Tuesday, August 29, 2017

Houston (part two)

This is very, very instructive: Boomtown, Flood Town. This story actually came from DQ Music Advisor Chris Hornbostel by way of a gaming forum, and I highly recommend reading it before we continue.

I'll wait.

Like I said yesterday, the flooding could not have been prevented, but it's so much worse than it should have been.

The basic formula.

Houston had, at one time, ample prairie lands. Lands that could absorb an enormous amount of water. What happened in the last 20-30 years, though, was land that could absorb water was steadily replaced with concrete and other surfaces that cannot absorb water.

If water can't go into the ground, it will stay above the ground.

Developed land makes lots of people lots of money. Undeveloped land doesn't. So there is an enormous incentive, all the way from private citizens to zoning commissions to City Councils, to allow rapid land development.

People seem to want development until they get their development, or their house, and then they want it to stop. That doesn't happen, of course, because other people haven't gotten theirs yet.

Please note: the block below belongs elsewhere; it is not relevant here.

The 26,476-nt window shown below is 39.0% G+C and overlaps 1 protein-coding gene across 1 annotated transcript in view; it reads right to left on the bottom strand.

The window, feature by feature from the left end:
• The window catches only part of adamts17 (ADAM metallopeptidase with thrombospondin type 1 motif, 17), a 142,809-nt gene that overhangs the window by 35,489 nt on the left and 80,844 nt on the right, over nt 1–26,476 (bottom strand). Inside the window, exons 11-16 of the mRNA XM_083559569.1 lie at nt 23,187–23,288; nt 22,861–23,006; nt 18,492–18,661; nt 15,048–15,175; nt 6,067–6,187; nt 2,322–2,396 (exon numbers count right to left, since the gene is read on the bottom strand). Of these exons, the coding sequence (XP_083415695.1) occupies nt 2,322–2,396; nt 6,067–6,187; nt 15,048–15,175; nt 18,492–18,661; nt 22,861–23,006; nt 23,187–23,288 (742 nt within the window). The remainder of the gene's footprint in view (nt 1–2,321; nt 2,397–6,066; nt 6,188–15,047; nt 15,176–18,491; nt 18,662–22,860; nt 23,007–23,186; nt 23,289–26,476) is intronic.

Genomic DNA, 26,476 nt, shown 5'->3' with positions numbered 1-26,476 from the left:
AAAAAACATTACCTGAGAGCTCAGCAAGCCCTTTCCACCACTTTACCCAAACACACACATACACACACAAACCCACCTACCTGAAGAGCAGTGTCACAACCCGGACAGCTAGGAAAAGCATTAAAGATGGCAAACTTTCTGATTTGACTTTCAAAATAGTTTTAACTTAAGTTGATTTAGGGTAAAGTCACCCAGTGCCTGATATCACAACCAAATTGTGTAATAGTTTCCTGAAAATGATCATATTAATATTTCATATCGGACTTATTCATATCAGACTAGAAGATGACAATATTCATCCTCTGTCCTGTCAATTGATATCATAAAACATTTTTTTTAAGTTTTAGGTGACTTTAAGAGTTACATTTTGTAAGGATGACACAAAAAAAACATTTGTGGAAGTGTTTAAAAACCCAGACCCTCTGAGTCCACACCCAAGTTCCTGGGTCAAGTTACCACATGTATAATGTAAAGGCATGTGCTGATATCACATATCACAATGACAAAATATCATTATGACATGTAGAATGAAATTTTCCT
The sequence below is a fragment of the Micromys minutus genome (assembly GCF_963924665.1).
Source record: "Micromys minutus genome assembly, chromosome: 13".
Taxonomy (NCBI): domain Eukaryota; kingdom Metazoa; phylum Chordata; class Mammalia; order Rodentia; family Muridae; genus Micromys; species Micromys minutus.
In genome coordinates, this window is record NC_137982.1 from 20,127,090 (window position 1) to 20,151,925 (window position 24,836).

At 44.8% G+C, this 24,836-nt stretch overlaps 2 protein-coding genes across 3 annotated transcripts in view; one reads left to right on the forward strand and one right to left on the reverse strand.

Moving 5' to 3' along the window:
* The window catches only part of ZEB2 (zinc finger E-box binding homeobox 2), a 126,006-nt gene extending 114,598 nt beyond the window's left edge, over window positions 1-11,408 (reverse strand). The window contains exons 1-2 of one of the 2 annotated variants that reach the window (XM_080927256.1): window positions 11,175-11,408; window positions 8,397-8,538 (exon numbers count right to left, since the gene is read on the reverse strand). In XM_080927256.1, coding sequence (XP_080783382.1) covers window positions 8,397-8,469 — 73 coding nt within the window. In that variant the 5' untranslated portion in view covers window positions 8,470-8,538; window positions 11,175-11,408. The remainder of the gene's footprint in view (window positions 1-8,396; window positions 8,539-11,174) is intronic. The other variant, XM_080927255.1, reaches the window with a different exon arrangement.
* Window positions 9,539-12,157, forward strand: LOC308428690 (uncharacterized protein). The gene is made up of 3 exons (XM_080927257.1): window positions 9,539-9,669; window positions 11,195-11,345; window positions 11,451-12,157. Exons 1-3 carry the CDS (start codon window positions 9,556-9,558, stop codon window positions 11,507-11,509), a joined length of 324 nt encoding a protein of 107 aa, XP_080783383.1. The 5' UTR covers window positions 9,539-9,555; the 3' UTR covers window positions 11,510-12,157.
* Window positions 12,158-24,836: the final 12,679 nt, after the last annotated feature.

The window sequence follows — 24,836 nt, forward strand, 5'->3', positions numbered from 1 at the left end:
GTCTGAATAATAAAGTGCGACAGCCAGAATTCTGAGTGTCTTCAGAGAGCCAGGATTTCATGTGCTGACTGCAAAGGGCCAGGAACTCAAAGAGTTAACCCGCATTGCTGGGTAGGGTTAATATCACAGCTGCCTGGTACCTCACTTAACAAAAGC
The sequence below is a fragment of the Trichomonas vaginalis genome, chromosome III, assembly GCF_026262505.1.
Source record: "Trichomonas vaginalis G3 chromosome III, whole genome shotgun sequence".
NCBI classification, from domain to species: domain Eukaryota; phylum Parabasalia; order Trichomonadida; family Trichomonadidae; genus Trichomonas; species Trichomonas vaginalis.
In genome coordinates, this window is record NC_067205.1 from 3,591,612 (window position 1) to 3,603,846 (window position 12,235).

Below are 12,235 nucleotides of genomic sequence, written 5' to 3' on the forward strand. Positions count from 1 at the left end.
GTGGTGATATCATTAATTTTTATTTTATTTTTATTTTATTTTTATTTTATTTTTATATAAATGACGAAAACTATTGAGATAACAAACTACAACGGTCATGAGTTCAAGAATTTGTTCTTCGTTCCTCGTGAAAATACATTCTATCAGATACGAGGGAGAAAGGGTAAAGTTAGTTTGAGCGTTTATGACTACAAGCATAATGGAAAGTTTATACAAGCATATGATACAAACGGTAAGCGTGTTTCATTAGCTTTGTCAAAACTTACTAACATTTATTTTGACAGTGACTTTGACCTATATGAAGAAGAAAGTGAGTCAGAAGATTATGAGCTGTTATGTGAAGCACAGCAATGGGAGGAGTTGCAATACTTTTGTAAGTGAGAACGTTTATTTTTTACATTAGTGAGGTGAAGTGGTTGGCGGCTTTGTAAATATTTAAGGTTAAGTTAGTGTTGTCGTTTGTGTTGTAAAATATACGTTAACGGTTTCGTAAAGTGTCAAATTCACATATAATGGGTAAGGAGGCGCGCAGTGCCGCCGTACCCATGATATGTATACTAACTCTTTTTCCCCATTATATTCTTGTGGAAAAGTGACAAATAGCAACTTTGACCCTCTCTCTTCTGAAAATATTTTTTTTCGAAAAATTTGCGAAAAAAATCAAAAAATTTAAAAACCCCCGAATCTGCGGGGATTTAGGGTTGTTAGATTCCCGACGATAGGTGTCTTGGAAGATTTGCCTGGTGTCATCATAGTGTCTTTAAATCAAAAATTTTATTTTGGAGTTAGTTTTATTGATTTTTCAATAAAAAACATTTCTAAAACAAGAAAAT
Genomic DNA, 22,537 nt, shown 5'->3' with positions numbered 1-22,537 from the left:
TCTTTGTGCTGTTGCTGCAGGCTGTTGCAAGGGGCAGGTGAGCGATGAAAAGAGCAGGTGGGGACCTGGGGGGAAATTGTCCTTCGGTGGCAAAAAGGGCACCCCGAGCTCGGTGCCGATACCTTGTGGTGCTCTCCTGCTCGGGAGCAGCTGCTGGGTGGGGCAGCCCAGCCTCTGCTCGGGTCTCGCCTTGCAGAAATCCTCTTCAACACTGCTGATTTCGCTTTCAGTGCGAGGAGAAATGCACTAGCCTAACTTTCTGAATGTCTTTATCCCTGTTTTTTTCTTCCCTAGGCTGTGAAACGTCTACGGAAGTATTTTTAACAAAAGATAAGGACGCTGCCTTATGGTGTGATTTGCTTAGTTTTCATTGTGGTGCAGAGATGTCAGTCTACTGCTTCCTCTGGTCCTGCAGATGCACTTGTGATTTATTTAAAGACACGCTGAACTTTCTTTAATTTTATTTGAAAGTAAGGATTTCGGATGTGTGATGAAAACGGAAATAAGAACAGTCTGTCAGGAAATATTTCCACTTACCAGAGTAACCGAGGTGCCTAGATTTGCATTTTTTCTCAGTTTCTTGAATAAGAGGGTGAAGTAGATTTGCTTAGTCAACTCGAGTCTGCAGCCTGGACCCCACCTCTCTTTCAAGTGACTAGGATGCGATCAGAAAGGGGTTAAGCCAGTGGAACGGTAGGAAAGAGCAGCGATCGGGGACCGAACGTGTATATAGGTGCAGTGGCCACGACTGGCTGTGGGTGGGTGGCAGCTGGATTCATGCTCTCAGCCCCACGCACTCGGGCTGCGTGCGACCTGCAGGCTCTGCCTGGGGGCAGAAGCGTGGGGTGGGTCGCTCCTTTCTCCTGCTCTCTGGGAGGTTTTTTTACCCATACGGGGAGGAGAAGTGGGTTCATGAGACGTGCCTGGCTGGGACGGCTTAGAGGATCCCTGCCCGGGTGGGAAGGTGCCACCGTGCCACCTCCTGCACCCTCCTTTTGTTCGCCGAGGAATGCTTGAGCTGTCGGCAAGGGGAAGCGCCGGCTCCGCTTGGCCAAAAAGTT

It's all barely regulated, particularly in Texas, so development goes on and on and on.

Plus, flood control would require the government, and it would be expensive, and if there's two things Texans hate, it's the government and taxes. So while many of them do want flood planning and action taken, no one wants to actually pay the money that's needed for government to function.

So what you have is--pardon the pun--a perfect storm of geography and politics combining to make an enormous city incredibly vulnerable.

What happens on the back end, though, is that now, over half a million people are going to need federal help. It's going to be incredibly expensive. So will that aid happen, or will the victims of this terrible tragedy be blamed in some way that will excuse the government from helping them?

Today, some areas will pass 50" of rain in the last five days. Inconceivable.

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